CUBE RegNews: 23rd February

Greg Kilminster

Greg Kilminster

Head of Product - Content

PS4/24: PRA issues statement on review of rules  

The Prudential Regulation Authority (PRA) has released a policy statement (PS)4/24 to provide details on its approach to rule review. This PS follows up on the consultation paper (CP) 11/23 – PRA statement on the review of rules. 

As per the Financial Services and Markets Act 2000 (FSMA) sections 3RA and 3RB, the PRA is required to publish a statement of its policy on reviewing rules. This PS meets is published to meet that requirement. 

The PS covers the PRA’s framework for conducting rule reviews, how it communicated its rule review work to the public, how stakeholders could participate in the process, and how the PRA intended to coordinate with other public bodies on rule reviews covering shared responsibilities. 

The implementation date for this PS is set for 21 February 2024. 

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EIOPA discusses EU AI Act’s impact on financial institutions  

The European Insurance and Occupational Pensions Authority (EIOPA) has published an article discussing the ramifications of the European Artificial Intelligence Act (EU AI Act) on the European financial sector. 


The EU AI Act is a comprehensive legal framework designed to regulate AI systems across the EU. It applies to the entire AI value chain and mandates compliance obligations that are commensurate with the level of risk posed by the AI system to people’s safety, security, or fundamental rights. The Act is expected to come into effect in Q2-Q3 2024, and its obligations will take effect in stages. 

Impact on financial institutions 

The impact of the EU AI Act on financial institutions will depend on where their activities sit in the tiered compliance framework. Financial institutions using high-risk AI systems, such as AI-based creditworthiness assessment tools in banks and pricing and risk assessment tools in life and health insurance, will be required to adhere to heightened requirements. In addition, new obligations may arise for financial firms using general-purpose AI systems, such as large language models and generative AI applications, especially in the context of outsourcing. Lastly, financial institutions may have to ensure that the EU AI Act’s appropriate accountability and governance frameworks, risk management and control systems, quality management, monitoring, and documentation are in place when it comes into effect.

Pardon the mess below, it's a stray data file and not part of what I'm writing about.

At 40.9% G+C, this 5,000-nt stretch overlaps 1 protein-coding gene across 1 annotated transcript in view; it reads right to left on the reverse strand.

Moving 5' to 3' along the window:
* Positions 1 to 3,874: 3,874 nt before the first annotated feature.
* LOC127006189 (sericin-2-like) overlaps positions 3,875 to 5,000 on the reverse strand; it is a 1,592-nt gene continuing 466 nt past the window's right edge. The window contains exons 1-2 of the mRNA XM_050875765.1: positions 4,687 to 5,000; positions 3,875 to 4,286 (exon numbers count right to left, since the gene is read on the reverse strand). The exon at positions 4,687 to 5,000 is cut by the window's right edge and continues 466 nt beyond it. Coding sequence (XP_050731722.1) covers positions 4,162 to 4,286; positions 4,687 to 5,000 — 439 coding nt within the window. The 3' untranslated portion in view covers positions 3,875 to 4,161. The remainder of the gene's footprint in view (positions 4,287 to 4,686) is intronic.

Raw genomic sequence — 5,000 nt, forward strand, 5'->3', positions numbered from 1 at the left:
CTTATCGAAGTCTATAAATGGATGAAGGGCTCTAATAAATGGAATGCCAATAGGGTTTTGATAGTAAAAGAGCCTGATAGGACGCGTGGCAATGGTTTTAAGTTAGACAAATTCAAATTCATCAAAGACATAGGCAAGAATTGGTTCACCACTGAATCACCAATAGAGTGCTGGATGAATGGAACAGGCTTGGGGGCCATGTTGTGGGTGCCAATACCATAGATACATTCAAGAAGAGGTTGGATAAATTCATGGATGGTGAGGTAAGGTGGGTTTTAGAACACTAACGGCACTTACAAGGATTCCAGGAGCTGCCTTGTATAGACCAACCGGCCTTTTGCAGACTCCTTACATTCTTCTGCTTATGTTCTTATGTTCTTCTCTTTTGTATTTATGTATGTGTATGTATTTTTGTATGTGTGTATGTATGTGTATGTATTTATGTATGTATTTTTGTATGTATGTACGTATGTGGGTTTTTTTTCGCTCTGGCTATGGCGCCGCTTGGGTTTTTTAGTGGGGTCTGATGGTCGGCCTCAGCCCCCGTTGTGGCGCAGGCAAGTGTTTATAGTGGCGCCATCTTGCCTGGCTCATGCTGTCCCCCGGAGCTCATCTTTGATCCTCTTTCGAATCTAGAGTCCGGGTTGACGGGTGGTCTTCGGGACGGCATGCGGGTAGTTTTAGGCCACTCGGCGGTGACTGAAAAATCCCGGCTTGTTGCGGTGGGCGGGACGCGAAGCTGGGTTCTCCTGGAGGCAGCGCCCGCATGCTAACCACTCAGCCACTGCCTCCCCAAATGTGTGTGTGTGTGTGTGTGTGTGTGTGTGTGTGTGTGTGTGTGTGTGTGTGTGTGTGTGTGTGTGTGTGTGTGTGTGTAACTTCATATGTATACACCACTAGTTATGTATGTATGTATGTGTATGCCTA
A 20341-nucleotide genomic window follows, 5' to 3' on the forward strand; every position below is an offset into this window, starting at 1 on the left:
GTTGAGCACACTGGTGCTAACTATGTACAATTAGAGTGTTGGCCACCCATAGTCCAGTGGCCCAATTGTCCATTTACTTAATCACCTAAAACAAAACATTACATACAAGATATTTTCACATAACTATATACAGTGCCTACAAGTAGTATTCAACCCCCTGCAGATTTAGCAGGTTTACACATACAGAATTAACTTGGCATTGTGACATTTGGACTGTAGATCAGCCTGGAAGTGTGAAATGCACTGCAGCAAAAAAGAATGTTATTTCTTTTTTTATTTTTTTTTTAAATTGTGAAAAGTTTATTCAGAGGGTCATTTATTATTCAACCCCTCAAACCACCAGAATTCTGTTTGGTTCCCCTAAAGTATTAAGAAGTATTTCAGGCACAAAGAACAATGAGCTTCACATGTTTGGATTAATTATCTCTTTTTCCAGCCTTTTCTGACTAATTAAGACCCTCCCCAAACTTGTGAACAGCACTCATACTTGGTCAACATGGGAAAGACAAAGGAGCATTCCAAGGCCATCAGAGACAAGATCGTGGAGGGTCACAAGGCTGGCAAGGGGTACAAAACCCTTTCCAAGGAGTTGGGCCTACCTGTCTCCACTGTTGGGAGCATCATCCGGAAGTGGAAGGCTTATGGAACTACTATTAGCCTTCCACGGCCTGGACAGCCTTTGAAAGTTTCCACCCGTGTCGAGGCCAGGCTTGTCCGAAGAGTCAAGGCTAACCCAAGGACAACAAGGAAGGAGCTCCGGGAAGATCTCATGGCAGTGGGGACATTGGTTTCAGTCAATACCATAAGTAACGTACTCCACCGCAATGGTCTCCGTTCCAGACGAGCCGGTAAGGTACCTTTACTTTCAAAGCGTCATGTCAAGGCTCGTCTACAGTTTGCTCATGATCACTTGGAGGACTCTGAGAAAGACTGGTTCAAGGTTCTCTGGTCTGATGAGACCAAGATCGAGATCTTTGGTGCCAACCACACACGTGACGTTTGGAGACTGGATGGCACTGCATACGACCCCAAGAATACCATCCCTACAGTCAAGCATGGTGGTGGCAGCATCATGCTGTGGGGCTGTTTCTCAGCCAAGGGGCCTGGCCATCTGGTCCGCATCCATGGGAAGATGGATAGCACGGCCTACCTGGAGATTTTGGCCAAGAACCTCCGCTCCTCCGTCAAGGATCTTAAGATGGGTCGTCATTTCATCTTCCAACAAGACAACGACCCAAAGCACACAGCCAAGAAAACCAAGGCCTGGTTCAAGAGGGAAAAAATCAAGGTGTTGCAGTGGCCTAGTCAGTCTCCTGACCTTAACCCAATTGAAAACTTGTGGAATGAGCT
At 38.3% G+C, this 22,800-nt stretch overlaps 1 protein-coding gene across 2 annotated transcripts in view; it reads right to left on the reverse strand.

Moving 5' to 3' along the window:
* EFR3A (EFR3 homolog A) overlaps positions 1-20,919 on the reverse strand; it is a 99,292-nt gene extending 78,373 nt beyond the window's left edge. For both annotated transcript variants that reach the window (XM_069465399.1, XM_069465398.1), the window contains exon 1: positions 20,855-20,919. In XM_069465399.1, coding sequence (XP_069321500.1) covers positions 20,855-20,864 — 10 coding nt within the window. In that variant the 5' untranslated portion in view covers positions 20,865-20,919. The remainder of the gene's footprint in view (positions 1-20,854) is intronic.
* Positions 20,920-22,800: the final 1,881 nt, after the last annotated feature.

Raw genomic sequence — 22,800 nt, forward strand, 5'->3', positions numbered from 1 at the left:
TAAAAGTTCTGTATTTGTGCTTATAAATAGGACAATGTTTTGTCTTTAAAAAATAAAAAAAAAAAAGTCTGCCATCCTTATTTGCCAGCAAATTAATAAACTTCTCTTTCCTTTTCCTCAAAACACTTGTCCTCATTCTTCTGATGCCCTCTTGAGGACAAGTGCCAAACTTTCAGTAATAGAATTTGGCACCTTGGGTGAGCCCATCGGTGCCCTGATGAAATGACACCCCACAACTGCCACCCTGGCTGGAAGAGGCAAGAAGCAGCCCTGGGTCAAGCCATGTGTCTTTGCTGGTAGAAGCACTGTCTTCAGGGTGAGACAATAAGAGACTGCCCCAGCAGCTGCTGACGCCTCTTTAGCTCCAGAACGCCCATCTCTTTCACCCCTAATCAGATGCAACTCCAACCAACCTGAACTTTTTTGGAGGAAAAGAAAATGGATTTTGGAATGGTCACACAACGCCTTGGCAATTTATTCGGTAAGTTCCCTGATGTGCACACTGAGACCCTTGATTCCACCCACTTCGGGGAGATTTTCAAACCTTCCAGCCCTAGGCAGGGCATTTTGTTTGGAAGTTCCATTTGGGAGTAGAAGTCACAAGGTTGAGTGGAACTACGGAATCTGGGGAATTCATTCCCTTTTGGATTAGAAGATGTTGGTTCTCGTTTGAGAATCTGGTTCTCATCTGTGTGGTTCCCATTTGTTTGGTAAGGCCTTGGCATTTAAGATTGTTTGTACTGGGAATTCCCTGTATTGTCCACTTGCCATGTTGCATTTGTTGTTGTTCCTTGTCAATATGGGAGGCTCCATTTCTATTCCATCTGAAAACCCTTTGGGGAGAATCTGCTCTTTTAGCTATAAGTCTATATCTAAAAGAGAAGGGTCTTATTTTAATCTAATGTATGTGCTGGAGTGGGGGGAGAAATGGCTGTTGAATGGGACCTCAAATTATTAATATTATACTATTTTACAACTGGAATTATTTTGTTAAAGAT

Wider considerations  

The article also outlines the potential impact of the EU AI Act on existing regulations and the role of national competent authorities (NCAs) and supervising entities in assessing whether additional guidance may be required for specific use cases. It is anticipated that any requirements would primarily be developed and used in accordance with existing legislation, without additional legal obligations arising from the EU AI Act. 

Additionally, the article discusses the interplay between the EU AI Act and other existing regulations and their impact on the use of AI for financial institutions.

This includes the Data Act and the Data Governance Act, the proposed Financial Data Access (FiDA) regulation, and the Digital Operational Resilience Act (DORA). 

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Michael J Hsu remarks on FSB’s global regulatory framework for crypto-asset activities   

Acting Comptroller of the Financial Stability Board (FSB) Michael J Hsu delivered opening remarks at the FSB Crypto Working Group held on 22 February 2024. 

The working group was convened to discuss the implementation of the FSB’s global regulatory framework for crypto-asset activities and cross-border issues for stablecoins, with updates from leading financial regulators such as the Banco Central do Brasil, the United Kingdom Treasury and Financial Conduct Authority, Monetary Authority of Singapore, and the US Securities and Exchange Commission. 

In his address, Hsu shared his perspective on the importance of coordination and collaboration in the supervision of global financial institutions, particularly in the context of crypto-asset intermediaries. He acknowledged that most multi-function crypto-asset intermediaries today operate without a consolidated supervisor. 

Moreover, Hsu recognised the challenges in implementing consistent regulatory and supervisory approaches, primarily because the crypto industry continues to resist what it perceives as improper or over-burdensome regulation and oversight while jurisdictions compete for crypto business. He highlighted the risk that such competition poses, giving the industry leverage and forcing regulators to accommodate and compromise. 

However, Hsu believes that collaboration and coordination among financial regulators can serve as an effective mitigant to the risk of over-accommodation. He noted that the FSB’s global regulatory framework for crypto-asset activities, which lays out recommendations to promote comprehensive and consistent regulatory and supervisory approaches, can support this effort.  

He concluded by noting that sharing information with peer agencies and seeking a common understanding of the risks and opportunities in this space can help ensure that regulatory standards remain high. 

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